Sunday, October 07, 2007

Latin America: An Open Letter


Dear readers,

I'm often accused of being parochial. "Youse blog is all !Welsh!, mun, apart from some Eastern Europe. Show a bit of cosmo-fycin-politanism, innit?"

So I am happy to announce a series of No Good Boyo Open Letters to the people, or peoples, of the world, highlighting their shortcomings and suggesting ways in which they could overcome them.

First off are the Latin Americans. Like most newspaper-reading types I thought Latin America had sorted itself out, but then along come the likes of Snr Chavez and various disgruntled Andean rustics and -!Ay mira! - they're at it again.

A young lady from Mexico, now living in Amsterdam, complained to a colleague of mine that Europeans use the term "America" when the mean the United States. Latin America is America too, and has an untold history that the rest of the world needs to hear, she opined.

I hereby reply to her, and all of her ilk.

Dear Maria,

If that's your real name. Given that you are a female native of Mexico now resident in the Netherlands, I assume that your professional line of work permits me to call you anything I'd like for a reasonable fee.

To hear a Latin American complain of injustice pains us Europeans greatly, given the fine record your continent has on human rights, fighting drug-funded organised crime and keeping the Catholic Church in business.

This unknown history of Latin America that you mention is a catalogue of madmen building Toblerone temples in the middle of jungles, then amusing themselves with unnecessary surgical procedures and scrawling glyphs on the walls with their fishbone-spliced members.

The Aztecs thought a syphilitic Spaniard was their god, the Incas ran around the mountain tops like ninnies when there was perfectly good llamas to ride, and the Amazonian natives never quite grasped that strapping a gourd to your johnson does not a fashion statement make. There are some histories that one simply choses to know less about.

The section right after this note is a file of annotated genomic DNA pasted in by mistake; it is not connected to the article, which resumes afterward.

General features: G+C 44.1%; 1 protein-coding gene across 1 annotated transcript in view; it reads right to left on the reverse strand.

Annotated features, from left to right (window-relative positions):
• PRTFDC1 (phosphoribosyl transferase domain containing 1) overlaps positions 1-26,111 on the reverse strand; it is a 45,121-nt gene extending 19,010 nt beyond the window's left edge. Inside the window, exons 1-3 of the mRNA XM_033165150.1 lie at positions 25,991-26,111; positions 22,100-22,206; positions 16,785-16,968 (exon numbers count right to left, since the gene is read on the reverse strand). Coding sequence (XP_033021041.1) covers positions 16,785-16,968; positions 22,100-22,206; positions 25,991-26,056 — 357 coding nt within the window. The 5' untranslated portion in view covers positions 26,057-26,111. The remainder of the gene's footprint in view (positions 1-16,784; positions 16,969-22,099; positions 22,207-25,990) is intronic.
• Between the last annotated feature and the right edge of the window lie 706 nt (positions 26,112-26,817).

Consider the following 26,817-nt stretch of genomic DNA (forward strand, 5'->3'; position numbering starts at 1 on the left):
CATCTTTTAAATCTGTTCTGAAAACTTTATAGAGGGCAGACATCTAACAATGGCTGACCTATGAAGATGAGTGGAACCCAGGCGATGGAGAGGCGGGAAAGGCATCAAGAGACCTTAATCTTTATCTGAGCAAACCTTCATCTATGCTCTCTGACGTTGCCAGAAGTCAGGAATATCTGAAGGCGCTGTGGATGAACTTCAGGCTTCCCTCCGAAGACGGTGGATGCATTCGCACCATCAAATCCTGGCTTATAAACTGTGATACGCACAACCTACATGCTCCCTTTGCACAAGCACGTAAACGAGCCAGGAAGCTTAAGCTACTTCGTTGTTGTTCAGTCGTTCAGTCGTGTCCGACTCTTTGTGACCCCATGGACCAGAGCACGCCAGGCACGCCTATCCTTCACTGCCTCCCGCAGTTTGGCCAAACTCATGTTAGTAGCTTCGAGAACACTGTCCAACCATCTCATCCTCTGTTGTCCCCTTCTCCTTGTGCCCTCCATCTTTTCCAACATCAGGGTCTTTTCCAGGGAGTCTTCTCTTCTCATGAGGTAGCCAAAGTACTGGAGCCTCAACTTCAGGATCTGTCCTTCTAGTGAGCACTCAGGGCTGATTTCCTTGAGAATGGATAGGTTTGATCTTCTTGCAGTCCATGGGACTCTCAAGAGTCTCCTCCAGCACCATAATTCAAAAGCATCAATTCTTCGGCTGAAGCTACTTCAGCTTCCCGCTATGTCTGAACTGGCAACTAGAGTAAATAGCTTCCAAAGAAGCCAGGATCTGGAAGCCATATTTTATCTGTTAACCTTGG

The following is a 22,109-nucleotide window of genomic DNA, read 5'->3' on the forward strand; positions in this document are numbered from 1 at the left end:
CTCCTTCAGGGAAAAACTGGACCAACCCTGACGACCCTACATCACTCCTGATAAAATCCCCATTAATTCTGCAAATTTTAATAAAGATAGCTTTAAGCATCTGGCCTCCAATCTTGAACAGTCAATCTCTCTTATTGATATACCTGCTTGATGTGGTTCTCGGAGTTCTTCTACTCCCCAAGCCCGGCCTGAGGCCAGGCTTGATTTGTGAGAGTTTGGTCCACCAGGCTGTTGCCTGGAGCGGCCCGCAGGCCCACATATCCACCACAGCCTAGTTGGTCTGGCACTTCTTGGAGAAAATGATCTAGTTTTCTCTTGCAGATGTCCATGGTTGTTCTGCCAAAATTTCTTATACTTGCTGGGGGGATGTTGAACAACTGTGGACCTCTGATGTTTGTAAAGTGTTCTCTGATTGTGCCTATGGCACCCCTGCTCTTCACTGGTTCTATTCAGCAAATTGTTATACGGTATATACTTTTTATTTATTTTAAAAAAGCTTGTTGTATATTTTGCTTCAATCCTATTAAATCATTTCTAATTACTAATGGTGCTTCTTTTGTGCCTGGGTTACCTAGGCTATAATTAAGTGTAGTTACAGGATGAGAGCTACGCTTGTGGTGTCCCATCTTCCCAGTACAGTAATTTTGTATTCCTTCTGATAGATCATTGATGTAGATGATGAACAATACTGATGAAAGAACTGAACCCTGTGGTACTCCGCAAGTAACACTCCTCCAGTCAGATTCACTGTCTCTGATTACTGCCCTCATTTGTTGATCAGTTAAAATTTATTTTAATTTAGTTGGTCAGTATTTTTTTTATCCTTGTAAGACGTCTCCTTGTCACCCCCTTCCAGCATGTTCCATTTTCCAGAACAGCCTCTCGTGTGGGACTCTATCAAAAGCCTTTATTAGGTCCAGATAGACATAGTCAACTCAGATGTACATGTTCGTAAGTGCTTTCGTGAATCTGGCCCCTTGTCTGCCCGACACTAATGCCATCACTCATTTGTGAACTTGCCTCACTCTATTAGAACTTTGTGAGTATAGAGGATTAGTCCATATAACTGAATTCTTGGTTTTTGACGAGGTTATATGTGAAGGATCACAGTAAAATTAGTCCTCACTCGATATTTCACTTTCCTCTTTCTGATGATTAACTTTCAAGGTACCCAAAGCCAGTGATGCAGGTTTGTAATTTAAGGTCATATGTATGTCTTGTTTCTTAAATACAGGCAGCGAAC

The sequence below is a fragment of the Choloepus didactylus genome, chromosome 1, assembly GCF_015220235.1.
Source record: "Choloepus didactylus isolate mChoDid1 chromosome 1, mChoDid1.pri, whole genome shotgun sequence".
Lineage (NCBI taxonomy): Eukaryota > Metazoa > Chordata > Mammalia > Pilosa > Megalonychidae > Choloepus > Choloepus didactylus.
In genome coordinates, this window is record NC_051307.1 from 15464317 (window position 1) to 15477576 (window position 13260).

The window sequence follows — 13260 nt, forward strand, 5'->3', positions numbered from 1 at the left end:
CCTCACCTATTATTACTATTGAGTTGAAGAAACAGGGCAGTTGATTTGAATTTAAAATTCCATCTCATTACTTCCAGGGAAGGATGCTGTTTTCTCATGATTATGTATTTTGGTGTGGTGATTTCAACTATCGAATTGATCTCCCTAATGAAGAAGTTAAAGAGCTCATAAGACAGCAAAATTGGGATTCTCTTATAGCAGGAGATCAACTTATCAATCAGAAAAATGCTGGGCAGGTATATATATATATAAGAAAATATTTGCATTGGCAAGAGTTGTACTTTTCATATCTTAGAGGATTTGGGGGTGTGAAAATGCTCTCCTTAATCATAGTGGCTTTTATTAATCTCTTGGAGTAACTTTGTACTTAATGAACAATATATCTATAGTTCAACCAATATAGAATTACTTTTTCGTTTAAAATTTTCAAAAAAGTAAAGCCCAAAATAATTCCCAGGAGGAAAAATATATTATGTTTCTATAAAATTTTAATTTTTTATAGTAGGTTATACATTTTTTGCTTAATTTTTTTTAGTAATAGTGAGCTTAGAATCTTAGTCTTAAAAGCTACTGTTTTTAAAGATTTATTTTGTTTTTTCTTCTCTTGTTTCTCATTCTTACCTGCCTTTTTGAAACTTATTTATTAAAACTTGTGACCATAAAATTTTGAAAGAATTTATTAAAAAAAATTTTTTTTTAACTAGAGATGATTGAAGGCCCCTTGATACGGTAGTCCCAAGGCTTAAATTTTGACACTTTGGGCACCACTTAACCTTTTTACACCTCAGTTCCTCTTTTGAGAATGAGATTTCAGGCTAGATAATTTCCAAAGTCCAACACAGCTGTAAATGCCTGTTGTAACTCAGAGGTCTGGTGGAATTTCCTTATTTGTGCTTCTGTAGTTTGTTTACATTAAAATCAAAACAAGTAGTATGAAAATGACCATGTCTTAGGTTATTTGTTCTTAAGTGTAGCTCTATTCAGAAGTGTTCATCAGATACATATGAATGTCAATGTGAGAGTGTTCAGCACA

Latin America is so benighted that the only vaguely normal people who considered colonising it were clap-ridden Iberians (who were in fact looking for Indonesia), confused Scots, some religious maniacs from Bala and the remnants of the Waffen SS.

America brings to mind an image of power and plenitude, whether you approve of it or not.

Latin America conjures up the tableau of an unshaven army officer in shades shoving a cattle prod up some student's arse.

!Hasta la victoria siempre!,

No Good Boyo

15 comments:

Anonymous said...

Sounds like you are SCREAMING for attention, dude. I'm glad most people don't think like you :)

No Good Boyo said...

More of a history lesson, delivered in paternal tones, with a hint of chalk dust and Everton mints. Ah, the dear old school. When they build one in your country, you'll know what I mean.

Lucien Modo said...

I saw you pocket that well thumbed copy of John Kennedy Toole in the back room of Corran's Book shop. Give it back or I will tell George.

Lilith said...

We are very nice to the Latin Americans. We put Pinochet up in Weybridge for months :-)

Lucien Modo said...

... I was very fond of Sergeant Demetrio Lopez Garcia (Henry Calvin... aka Wimberly Calvin Goodman) in Zorro.
In later years Henry maintained an on-going friendship with many of those he had worked with at Disney, including Guy Williams (Zorro, aka Don Diego de la Vega).
In 1973, Guy Williams was invited to return to Buenos Aires to attend a gala charity show honoring the first lady of Argentina. Guy suggested that Henry accompany him, reprising his Sgt Garcia to Guy's Zorro. Henry's health had started to fail (as evidenced by the gauntness of his once rotund physique), so the two friends relished the opportunity to work together for what would be the last time. Unlike his friend, Henry did not enjoy the trip to Argentina.

Lapa said...

TOP PORTUGUESE UNIVERSAL WRITER: CRISTOVAO DE AGUIAR

(PASSANGER IN TRANSIT)

BOOKS:

“PASSAGEIRO EM TRÂNSITO” ; “RAIZ COMOVIDA”; “RELAÇÃO DE
BORDO”; “MARILHA”; “A TABUADA DO TEMPO”; BRAÇO TATUADO”; “MIGUEL TORGA O LAVRADOR DAS LETRAS”

He has, also, translated into Portuguese the Wealth of Nations by Adam Smith.

He has been awarded several prizes.

Don't forget the name of this great author, you'll be hearing of him soon.


Please, add this literary blog to your favourites,


Thanks for visiting.

No Good Boyo said...

I can't beat that, Senhor Lapa, but I bring your attention to a verse from the hymn "God's in His English Heaven" by Gen "Bracing" Shower, late of the 5th Baloochi Lancers:

It's hard ter damn th'Portuguee, though - Gad! - we've tried our best,
And harried him in ev'ry bay, from Swat ter far Trieste,
Nelson scoffed his sardines and The Iron Duke his port,
The Dagoes mock his small guitar and so he counts fer naught.

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